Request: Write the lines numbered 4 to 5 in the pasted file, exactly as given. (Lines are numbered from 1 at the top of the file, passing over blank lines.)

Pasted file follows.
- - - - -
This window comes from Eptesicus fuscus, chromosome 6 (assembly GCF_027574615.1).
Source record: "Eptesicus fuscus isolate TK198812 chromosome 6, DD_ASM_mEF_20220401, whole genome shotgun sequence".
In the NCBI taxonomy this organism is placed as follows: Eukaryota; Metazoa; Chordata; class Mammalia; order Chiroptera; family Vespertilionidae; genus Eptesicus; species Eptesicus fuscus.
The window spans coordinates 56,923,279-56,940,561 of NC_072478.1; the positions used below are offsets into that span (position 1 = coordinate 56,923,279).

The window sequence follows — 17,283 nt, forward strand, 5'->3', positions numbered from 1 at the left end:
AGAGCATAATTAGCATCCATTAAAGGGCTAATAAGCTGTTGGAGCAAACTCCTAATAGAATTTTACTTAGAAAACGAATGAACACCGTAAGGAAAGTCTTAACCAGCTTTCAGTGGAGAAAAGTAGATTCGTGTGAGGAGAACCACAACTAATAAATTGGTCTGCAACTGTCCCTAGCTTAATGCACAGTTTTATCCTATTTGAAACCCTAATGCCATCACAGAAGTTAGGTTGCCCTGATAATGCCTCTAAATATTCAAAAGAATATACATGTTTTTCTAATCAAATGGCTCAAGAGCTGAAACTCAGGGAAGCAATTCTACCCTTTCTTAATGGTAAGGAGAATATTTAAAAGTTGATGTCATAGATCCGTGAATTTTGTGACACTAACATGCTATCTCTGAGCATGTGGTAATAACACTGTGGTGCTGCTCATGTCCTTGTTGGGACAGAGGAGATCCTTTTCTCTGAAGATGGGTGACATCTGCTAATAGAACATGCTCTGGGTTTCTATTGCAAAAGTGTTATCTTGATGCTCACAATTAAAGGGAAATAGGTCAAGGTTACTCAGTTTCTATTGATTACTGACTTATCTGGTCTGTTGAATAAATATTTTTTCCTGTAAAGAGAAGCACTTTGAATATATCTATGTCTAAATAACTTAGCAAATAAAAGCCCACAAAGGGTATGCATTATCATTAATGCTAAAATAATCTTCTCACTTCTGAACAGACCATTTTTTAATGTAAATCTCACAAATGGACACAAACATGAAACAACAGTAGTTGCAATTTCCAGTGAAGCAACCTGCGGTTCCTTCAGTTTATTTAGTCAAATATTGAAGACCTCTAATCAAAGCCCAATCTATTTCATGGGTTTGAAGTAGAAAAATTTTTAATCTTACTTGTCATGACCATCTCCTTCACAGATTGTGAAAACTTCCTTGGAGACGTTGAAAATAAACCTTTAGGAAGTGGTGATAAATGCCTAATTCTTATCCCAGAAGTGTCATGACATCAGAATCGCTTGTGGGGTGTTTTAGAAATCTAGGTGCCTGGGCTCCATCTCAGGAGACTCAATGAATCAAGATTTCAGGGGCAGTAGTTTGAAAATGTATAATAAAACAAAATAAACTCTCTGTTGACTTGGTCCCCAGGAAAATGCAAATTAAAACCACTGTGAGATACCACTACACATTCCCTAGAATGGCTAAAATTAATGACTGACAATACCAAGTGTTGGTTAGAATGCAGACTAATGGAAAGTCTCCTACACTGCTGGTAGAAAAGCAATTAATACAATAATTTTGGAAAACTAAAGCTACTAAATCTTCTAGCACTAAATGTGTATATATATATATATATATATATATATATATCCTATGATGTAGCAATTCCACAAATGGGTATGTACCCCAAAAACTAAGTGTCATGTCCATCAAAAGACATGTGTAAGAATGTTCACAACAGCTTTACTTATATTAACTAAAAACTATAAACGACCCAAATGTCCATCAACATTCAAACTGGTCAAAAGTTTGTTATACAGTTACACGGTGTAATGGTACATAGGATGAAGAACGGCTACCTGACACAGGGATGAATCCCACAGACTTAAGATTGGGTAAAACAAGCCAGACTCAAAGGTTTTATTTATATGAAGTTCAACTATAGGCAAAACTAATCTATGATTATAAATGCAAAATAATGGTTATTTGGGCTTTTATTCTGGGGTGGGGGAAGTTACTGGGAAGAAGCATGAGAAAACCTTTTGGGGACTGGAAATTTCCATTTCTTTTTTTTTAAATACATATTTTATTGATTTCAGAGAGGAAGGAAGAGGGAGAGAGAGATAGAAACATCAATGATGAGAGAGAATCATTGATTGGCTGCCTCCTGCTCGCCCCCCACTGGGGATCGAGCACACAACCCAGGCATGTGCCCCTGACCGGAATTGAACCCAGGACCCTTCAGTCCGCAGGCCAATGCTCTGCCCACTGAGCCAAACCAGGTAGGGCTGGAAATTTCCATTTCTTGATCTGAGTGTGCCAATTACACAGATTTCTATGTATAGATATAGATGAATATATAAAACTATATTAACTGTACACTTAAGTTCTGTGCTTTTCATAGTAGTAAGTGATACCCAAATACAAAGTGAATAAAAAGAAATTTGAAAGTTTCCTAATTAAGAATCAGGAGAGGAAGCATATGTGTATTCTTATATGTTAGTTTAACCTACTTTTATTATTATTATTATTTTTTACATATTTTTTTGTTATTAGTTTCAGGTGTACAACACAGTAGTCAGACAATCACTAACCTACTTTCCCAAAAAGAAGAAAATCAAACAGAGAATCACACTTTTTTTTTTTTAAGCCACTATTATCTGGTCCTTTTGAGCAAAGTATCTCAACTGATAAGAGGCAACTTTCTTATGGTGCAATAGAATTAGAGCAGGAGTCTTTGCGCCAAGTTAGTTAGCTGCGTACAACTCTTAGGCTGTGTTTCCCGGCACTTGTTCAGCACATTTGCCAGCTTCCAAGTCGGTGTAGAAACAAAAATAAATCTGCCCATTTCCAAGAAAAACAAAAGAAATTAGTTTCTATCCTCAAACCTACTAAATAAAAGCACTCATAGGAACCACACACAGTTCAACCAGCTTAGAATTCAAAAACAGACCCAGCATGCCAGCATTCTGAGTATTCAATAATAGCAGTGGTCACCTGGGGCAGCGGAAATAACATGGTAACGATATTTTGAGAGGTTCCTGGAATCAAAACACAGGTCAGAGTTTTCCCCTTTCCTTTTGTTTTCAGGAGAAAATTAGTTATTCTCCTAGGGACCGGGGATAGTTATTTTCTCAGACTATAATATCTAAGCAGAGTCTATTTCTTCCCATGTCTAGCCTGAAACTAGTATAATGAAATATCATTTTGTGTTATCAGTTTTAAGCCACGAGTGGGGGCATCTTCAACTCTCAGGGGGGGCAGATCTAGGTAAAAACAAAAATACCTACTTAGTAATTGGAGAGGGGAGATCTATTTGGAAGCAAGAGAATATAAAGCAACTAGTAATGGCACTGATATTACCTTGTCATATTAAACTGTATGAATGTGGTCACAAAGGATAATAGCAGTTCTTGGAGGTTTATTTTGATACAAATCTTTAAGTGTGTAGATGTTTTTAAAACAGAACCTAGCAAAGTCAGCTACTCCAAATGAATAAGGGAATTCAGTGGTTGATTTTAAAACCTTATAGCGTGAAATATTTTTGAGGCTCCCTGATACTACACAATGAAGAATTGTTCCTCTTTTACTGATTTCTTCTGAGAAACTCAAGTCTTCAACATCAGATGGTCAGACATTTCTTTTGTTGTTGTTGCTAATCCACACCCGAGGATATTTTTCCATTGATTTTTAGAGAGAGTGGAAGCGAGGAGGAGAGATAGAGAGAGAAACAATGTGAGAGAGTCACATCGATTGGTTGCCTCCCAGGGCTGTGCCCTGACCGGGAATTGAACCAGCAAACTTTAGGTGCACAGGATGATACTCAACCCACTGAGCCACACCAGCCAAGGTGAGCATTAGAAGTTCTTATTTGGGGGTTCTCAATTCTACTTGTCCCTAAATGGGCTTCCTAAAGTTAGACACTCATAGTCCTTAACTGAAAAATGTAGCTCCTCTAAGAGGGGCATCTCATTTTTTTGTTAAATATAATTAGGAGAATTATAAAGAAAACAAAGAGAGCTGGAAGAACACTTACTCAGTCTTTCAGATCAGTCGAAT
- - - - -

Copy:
The window spans coordinates 56,923,279-56,940,561 of NC_072478.1; the positions used below are offsets into that span (position 1 = coordinate 56,923,279).

The window sequence follows — 17,283 nt, forward strand, 5'->3', positions numbered from 1 at the left end: